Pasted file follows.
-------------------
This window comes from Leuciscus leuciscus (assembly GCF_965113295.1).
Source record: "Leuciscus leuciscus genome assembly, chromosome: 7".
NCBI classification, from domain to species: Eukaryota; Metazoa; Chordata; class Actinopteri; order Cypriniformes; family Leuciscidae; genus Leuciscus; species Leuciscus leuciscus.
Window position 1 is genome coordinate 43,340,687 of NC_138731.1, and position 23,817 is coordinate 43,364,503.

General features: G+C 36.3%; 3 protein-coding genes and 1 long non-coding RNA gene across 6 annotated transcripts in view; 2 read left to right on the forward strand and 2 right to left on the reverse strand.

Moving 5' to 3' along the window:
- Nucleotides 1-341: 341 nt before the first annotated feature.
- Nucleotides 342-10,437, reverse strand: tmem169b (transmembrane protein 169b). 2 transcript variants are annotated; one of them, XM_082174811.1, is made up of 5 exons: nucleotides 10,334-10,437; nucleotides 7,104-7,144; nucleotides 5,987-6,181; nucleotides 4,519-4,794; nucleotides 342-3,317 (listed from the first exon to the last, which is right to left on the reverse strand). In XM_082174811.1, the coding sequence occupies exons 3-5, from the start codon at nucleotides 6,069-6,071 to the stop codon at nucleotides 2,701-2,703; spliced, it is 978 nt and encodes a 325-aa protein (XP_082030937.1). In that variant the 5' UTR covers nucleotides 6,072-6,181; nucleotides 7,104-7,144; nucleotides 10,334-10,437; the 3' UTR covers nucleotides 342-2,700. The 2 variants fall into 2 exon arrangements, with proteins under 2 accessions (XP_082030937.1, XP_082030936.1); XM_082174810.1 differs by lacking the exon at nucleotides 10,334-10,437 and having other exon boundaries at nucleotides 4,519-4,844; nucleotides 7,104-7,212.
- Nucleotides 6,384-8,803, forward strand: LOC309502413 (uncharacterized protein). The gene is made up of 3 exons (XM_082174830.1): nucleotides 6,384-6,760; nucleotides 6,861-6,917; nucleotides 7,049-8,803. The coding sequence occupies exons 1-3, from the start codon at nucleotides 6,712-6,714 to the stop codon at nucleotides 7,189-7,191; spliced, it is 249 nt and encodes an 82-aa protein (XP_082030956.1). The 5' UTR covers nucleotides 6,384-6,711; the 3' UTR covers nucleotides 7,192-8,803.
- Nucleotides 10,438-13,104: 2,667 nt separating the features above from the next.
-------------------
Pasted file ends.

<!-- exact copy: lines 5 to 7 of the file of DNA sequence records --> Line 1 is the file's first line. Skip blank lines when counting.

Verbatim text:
General features: G+C 36.3%; 3 protein-coding genes and 1 long non-coding RNA gene across 6 annotated transcripts in view; 2 read left to right on the forward strand and 2 right to left on the reverse strand.

Moving 5' to 3' along the window:
- Nucleotides 1-341: 341 nt before the first annotated feature.